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    Sep 24, 2010
    Now there's a plot hook for a Legacy-era Lando book... :cool:
     
  20. CooperTFN

    CooperTFN TFN EU Staff Emeritus star 6 VIP

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    Jul 8, 1999
    I'm torn between the offensiveness of Lando having "illegitimate" children and a desire for more Landos running around.

    I was never wild about Cade myself, but that's a whole separate conversation--all I'm saying is, the whole group embodies the "obnoxious drug dealer" stereotype to an extent, and going out of their way to write the black one as less obnoxious is still a way of treating him unequally.
     
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  21. The Loyal Imperial

    The Loyal Imperial Manager Emeritus star 6 VIP - Former Mod/RSA

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    Nov 19, 2007
    Normally, I would agree - if we had enough diversity to allow for the exploration of a variety of different character types among minorities. Unfortunately, we don't. And when we have as few significant black characters as we do, Syn feels, to me, more like a step backwards than a sign of progress.
     
  22. Gorefiend

    Gorefiend Chosen One star 5

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    Oct 23, 2004
    Piett if you go by certain fan sites [face_batting]
     
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  23. TheRedBlade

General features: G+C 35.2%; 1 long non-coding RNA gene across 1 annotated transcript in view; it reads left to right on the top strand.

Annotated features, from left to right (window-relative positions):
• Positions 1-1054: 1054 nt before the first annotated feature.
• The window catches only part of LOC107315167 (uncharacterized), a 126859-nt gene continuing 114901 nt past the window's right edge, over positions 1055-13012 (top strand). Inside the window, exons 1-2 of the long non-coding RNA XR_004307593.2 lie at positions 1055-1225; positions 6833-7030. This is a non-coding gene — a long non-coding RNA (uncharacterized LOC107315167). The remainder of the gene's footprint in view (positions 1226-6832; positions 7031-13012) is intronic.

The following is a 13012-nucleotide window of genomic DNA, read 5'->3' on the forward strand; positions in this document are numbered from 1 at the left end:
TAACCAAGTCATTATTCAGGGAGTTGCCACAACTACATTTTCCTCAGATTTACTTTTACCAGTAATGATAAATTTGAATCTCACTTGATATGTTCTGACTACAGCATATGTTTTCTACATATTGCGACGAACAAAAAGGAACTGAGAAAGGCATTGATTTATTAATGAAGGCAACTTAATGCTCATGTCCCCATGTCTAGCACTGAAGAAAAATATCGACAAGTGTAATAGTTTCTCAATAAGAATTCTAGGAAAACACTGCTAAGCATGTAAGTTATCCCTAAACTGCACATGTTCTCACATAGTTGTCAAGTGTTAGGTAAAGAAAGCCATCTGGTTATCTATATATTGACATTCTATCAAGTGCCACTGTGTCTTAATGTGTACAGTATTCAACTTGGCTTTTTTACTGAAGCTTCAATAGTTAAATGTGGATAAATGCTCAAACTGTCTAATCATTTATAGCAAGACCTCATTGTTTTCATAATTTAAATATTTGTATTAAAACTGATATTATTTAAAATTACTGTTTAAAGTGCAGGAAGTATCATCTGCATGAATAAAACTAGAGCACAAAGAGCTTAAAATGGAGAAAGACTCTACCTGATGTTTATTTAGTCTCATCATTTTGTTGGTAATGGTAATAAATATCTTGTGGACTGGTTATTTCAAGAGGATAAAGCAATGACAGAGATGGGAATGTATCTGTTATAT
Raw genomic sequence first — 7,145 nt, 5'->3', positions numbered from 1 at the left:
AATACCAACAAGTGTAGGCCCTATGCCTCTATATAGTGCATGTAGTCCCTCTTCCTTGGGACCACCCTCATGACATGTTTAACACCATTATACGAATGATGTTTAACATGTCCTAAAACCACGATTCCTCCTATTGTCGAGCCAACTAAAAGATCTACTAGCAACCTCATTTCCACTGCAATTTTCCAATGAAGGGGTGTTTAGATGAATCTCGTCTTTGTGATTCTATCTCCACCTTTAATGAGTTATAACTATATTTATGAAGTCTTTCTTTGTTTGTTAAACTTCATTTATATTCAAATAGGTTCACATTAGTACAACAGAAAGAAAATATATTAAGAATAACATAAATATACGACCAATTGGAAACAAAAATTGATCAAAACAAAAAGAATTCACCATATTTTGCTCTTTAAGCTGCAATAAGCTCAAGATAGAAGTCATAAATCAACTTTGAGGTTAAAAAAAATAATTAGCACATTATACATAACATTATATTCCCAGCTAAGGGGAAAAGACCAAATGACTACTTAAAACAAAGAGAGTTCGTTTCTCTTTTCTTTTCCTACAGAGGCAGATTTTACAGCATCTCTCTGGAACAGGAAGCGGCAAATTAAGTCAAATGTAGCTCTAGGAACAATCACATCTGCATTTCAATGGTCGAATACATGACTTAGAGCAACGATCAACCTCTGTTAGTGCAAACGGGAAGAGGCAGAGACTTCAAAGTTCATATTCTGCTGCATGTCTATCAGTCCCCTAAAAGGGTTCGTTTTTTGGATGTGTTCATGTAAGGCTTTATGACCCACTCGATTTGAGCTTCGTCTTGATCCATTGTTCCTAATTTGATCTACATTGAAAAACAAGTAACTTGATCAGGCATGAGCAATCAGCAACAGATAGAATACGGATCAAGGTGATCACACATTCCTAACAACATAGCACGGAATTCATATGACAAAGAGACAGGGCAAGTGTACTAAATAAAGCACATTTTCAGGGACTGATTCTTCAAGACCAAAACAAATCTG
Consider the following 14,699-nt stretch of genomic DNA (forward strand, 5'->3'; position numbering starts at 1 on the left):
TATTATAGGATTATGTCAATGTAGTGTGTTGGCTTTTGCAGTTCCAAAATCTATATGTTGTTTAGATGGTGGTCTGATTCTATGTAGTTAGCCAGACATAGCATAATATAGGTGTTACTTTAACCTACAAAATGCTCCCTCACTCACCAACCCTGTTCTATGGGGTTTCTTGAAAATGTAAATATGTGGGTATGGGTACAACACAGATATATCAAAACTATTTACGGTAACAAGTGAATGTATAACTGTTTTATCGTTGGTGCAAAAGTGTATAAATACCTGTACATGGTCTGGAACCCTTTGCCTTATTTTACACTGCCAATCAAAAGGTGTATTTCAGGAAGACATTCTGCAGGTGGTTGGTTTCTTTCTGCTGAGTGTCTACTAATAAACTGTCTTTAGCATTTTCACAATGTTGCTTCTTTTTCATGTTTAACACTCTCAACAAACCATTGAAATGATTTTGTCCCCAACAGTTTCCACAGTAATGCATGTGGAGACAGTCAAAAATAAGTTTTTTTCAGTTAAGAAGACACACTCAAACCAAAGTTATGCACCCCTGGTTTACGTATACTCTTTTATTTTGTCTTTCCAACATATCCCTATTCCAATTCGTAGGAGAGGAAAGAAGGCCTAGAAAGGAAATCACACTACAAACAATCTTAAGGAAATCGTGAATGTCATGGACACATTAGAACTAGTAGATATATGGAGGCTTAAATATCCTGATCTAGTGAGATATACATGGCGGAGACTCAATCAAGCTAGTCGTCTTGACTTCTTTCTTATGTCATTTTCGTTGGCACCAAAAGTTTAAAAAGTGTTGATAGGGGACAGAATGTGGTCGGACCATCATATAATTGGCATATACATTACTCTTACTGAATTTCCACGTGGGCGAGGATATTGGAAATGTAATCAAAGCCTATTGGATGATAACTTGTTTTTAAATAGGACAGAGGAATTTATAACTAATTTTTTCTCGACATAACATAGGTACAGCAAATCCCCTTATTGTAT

TheRedBlade Jedi Master star 4

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    Mar 17, 2007
    Is it fair, then, to ONLY show positive portrayals of minority characters? I know the Law and Order series takes a lot of it because the overwhelming majority of its criminals are white, which is not an accurate reflection of New York crime statistics.

    Now, if Syn or anyone was an express "Crip/Blood" in space, I'd have a huge problem. But in dress and demeanor, he didn't seem much different from other fringe characters we've seen throughout the saga.
     
  24. Gorefiend

    Gorefiend Chosen One star 5

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    Oct 23, 2004
    Aside from using Vong equipment, which so far the only Fringers who do so are the Peace Brigade, since Del Rey apparently wants to ignore the Vong War. o_O Though Syn is way too enjoyable and interesting as character to just be there for the diversity quota or because they need a “black thug” sidekick.
     
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  25. CooperTFN

    CooperTFN TFN EU Staff Emeritus star 6 VIP

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    Jul 8, 1999
    I always knew he and Ozzel had something going on...